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Lebow Lebow
Lebow
Bill Bowerman
Fred Lebow
Lebow served as director of the New York City Marathon every year since its inception in 1970 through 1993.
Lebow


Many in the running world credit Fred Lebow with helping to raise distance running to its current status as one of the world’s most widely respected sports that is frequently participated in world-wide.

Born in Transylvania, Romania, on June 6, 1932, Lebow was not only an avid runner, but a racing pioneer. He founded many major road races, including the Fifth Avenue Mile, the Empire State Building Run-Up, and the Women's Mini Marathon. He is perhaps best known for founding and directing the world-renowned New York City Marathon. Lebow served as director of the New York City Marathon every year since its inception in 1970 through 1993. He transformed the marathon from a local event in Central Park with 55 finishers to the world’s largest marathon with over 25,000 finishers running through all five boroughs of New York City.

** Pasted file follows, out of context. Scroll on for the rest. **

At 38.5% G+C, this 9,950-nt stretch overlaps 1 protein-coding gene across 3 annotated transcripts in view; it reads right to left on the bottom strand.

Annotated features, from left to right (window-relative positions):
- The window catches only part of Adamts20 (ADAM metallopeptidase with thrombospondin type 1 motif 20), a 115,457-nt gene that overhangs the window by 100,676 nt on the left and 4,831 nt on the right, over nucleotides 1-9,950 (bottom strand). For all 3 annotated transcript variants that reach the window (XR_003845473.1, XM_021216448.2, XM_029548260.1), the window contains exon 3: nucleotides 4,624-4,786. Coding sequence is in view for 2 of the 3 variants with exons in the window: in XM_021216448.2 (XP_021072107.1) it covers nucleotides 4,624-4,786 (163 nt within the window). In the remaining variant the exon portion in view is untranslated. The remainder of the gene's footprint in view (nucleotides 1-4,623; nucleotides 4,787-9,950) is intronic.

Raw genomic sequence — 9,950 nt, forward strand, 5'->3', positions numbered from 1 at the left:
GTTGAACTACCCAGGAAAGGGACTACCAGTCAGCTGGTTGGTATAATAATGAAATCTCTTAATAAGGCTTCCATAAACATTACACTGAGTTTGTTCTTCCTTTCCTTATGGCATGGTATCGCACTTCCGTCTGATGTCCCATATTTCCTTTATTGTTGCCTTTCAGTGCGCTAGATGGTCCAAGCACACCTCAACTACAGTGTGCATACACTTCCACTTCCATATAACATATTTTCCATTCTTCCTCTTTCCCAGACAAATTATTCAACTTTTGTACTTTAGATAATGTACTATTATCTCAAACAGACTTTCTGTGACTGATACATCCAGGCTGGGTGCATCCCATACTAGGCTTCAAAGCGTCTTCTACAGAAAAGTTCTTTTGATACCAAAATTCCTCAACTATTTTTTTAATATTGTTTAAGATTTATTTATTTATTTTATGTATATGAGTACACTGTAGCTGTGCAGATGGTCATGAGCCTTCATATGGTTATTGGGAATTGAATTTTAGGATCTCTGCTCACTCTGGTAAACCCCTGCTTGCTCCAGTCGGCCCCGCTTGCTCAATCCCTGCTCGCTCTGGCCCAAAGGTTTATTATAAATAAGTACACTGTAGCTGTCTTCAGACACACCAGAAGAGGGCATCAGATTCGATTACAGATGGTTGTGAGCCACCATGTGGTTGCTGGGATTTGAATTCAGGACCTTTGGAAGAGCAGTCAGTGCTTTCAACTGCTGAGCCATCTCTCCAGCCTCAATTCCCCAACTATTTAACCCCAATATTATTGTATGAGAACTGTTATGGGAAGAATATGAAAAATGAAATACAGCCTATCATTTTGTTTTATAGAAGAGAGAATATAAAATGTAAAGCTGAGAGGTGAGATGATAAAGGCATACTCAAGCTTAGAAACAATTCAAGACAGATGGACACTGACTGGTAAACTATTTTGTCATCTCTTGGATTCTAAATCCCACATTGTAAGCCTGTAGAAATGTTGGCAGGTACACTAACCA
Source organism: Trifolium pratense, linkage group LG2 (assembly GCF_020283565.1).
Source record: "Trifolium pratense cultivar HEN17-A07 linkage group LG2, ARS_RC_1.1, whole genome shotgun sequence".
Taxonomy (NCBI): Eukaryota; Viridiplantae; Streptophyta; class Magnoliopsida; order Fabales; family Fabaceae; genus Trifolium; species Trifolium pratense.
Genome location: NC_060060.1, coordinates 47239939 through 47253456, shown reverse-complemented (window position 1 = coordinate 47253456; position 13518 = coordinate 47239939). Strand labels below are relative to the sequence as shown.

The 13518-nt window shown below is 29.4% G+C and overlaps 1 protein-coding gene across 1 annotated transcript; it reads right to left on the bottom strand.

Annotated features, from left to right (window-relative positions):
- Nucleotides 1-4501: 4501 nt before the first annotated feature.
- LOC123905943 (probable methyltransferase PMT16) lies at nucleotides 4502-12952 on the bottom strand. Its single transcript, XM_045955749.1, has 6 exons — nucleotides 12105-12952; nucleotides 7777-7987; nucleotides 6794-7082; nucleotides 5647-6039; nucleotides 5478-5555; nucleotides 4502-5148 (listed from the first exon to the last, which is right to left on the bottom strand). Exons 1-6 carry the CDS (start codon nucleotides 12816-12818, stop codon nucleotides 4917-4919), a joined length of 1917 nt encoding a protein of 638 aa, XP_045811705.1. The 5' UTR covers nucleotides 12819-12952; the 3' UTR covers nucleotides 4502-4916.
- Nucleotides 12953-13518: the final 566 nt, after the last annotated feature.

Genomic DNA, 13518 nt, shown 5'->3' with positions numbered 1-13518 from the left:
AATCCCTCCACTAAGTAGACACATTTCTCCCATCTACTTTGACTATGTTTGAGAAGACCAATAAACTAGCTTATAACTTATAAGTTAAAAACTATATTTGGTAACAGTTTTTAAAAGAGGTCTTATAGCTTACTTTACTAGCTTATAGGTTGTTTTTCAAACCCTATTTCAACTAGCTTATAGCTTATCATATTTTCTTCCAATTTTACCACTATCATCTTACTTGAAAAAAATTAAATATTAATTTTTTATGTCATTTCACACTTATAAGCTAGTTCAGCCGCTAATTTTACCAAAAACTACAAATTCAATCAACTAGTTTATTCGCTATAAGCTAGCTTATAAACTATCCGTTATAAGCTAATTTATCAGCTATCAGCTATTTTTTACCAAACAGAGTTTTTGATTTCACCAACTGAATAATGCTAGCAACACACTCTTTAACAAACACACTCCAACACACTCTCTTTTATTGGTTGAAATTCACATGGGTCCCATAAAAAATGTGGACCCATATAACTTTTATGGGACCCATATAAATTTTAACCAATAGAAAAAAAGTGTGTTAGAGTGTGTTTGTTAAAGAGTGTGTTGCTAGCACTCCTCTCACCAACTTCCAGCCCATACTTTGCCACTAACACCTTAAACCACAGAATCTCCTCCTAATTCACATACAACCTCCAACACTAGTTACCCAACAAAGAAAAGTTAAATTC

Lebow was the president of the New York Road Runners Club (NYRR) for 20 years, growing the group from 270 members initially to 31,000 - making NYRR the world’s largest organization of its kind. He was promoted to chairman of the group in 1993, and heralded as the trailblazer for running groups nationally.

In early 1990, Lebow was diagnosed with brain cancer, and two years later, he ran his first five-borough marathon in celebration of his 60th birthday. Lebow died of brain cancer October 9, 1994. Throughout his career, Lebow completed a total of 69 marathons in over 30 countries.


 

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